• Is there a place you go to be inspired to write?
  • Do you ever have trouble writing characters out of the story (you know, by killing them)?
  • How do you strike the balance between too little description and too much?

A Note Regarding The Audio: Brandon’s microphone died just before we started, and we didn’t catch it, so if he sounds echoey it’s because we had to get his track from the other three microphones in the room.

 

 

 

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The word “sesquipedalian” means 18 inches long, and is usually only used to describe words that are too long. Find a way to work it into a scene so that it fits.

Between Two Thorns: The Split Worlds Series Book 1, by Emma Newman, narrated by the author

Writing Excuses 9.11: Microcasting

Microcasting! It’s what we call our Q&A episodes, because they’re like multiple mini-casts. Eric James Stone joins us to help out. Here are the questions we field:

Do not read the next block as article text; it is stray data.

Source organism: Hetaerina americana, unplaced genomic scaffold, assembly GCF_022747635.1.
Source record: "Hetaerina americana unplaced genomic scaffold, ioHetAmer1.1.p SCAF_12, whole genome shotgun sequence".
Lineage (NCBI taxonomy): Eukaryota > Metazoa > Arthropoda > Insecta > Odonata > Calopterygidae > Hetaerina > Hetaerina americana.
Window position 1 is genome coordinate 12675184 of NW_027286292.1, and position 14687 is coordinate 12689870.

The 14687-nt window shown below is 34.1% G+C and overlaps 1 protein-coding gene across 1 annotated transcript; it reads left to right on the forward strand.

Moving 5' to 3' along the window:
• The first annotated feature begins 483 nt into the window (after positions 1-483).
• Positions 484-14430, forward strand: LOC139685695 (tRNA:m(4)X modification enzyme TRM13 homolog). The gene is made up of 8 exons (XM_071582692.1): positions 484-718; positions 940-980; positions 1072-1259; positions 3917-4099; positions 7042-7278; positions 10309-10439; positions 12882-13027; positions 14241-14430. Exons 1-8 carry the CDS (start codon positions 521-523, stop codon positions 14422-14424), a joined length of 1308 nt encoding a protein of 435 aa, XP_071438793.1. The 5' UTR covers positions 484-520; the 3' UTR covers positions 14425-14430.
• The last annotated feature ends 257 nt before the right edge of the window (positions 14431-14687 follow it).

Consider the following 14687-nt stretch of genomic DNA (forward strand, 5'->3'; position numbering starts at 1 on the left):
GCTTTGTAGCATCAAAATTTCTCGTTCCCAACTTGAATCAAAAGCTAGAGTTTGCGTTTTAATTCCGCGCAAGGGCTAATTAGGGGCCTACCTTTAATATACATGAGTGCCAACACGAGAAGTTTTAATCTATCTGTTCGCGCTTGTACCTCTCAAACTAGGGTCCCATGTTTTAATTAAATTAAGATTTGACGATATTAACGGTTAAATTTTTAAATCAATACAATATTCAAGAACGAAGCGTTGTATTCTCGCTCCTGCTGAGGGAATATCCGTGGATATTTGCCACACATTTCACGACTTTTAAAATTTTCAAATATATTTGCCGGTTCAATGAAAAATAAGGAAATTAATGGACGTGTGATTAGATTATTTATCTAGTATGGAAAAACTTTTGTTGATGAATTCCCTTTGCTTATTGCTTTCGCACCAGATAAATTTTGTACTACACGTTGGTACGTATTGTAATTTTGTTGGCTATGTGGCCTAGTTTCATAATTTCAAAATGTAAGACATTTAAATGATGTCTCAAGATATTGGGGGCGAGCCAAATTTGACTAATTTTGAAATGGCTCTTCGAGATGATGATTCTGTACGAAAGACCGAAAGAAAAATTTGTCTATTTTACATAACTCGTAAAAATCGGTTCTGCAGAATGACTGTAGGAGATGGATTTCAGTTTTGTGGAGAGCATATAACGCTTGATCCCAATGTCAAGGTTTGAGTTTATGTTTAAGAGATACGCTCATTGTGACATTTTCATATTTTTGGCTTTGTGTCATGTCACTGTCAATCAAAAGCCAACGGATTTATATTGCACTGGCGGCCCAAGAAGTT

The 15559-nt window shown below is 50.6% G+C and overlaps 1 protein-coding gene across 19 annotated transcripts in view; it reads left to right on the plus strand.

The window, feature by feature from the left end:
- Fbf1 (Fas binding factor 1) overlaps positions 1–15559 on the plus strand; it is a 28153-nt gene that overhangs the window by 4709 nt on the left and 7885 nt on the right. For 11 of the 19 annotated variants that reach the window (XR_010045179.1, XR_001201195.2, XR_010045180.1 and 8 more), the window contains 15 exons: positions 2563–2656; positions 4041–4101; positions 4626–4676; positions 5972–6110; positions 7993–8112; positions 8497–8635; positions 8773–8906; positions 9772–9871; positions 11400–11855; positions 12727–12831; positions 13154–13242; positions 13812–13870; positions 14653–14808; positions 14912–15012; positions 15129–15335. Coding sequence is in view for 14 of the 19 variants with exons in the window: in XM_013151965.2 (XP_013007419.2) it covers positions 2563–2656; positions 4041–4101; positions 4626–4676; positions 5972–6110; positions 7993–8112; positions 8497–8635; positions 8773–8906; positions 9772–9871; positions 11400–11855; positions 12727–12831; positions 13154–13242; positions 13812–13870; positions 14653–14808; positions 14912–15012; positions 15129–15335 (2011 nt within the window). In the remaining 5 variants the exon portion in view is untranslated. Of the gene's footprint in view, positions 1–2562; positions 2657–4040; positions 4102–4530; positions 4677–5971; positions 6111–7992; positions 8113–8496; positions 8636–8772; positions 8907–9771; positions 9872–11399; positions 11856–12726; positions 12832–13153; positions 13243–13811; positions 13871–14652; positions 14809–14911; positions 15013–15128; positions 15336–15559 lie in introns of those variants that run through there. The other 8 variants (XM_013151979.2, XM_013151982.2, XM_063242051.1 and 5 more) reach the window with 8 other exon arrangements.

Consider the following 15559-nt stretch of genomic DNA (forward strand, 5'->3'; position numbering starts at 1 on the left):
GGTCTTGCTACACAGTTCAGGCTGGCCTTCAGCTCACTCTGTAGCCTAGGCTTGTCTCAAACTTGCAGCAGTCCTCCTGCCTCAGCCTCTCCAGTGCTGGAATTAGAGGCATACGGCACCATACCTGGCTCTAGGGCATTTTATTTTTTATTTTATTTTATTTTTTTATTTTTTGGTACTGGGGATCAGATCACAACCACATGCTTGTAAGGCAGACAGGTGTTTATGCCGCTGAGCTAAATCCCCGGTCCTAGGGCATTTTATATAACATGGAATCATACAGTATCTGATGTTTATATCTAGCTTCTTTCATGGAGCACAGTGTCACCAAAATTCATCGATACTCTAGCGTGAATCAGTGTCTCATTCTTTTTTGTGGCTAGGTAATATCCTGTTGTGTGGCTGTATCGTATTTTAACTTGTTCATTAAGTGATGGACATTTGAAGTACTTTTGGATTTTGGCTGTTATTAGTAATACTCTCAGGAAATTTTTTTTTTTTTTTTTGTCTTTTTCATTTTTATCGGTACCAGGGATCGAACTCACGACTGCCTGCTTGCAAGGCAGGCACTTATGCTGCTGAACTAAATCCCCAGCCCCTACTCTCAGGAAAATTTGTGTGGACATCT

• Should a pantser rewrite their book once they know the whole story?
  • What do you find most useful from an editor?
  • Story creation is cool, but can Writing Excuses talk more about sentence-level work?
  • What advice do you have for pitching to agents and editors?
  • What’s the worst writing advice you’ve ever gotten?
  • How do you encourage a writer-friend who is down on their work?

Give episode 9.11 a listen for our answers.

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Something magical is preventing your friend from pursuing their dreams, but you don’t know what it is…

Ghost in the Wires: My Adventures as the World’s Most Wanted Hacker, by Kevin Mitnick and William L. Simon, narrated by Ray Porter

Writing Excuses 9.7: Last Pass Revisions with Eric James Stone

Revision, revision, revision. It’s easy to tell when you’re in the thick of it, but how do you know when you’re at the end of it? What does the last pass of revisions look like?